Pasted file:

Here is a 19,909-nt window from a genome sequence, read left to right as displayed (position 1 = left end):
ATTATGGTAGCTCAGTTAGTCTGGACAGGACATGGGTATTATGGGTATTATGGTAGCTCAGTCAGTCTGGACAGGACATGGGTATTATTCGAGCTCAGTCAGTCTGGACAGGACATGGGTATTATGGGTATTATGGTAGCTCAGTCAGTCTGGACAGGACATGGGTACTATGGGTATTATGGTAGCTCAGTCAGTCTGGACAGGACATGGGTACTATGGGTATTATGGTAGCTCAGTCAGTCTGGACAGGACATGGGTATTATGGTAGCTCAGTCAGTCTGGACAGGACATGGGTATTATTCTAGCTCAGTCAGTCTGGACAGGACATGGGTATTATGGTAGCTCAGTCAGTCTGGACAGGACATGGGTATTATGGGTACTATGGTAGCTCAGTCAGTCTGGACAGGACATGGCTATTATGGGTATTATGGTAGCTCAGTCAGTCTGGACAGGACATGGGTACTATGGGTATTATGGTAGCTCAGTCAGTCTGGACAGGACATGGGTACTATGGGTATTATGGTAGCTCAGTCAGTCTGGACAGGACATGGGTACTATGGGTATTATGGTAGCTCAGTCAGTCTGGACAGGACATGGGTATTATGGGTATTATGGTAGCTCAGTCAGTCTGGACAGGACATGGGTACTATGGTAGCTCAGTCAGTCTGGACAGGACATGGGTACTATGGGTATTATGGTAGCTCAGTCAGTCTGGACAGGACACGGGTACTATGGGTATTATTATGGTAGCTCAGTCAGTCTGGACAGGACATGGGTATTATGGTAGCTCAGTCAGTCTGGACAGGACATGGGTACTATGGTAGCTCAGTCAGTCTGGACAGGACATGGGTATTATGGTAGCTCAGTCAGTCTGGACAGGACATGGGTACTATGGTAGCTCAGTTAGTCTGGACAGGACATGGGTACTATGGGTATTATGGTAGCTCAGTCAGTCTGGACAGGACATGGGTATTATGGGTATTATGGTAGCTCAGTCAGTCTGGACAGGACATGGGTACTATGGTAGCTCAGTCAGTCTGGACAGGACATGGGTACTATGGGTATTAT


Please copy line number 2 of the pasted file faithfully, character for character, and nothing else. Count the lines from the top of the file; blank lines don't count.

ATTATGGTAGCTCAGTTAGTCTGGACAGGACATGGGTATTATGGGTATTATGGTAGCTCAGTCAGTCTGGACAGGACATGGGTATTATTCGAGCTCAGTCAGTCTGGACAGGACATGGGTATTATGGGTATTATGGTAGCTCAGTCAGTCTGGACAGGACATGGGTACTATGGGTATTATGGTAGCTCAGTCAGTCTGGACAGGACATGGGTACTATGGGTATTATGGTAGCTCAGTCAGTCTGGACAGGACATGGGTATTATGGTAGCTCAGTCAGTCTGGACAGGACATGGGTATTATTCTAGCTCAGTCAGTCTGGACAGGACATGGGTATTATGGTAGCTCAGTCAGTCTGGACAGGACATGGGTATTATGGGTACTATGGTAGCTCAGTCAGTCTGGACAGGACATGGCTATTATGGGTATTATGGTAGCTCAGTCAGTCTGGACAGGACATGGGTACTATGGGTATTATGGTAGCTCAGTCAGTCTGGACAGGACATGGGTACTATGGGTATTATGGTAGCTCAGTCAGTCTGGACAGGACATGGGTACTATGGGTATTATGGTAGCTCAGTCAGTCTGGACAGGACATGGGTATTATGGGTATTATGGTAGCTCAGTCAGTCTGGACAGGACATGGGTACTATGGTAGCTCAGTCAGTCTGGACAGGACATGGGTACTATGGGTATTATGGTAGCTCAGTCAGTCTGGACAGGACACGGGTACTATGGGTATTATTATGGTAGCTCAGTCAGTCTGGACAGGACATGGGTATTATGGTAGCTCAGTCAGTCTGGACAGGACATGGGTACTATGGTAGCTCAGTCAGTCTGGACAGGACATGGGTATTATGGTAGCTCAGTCAGTCTGGACAGGACATGGGTACTATGGTAGCTCAGTTAGTCTGGACAGGACATGGGTACTATGGGTATTATGGTAGCTCAGTCAGTCTGGACAGGACATGGGTATTATGGGTATTATGGTAGCTCAGTCAGTCTGGACAGGACATGGGTACTATGGTAGCTCAGTCAGTCTGGACAGGACATGGGTACTATGGGTATTAT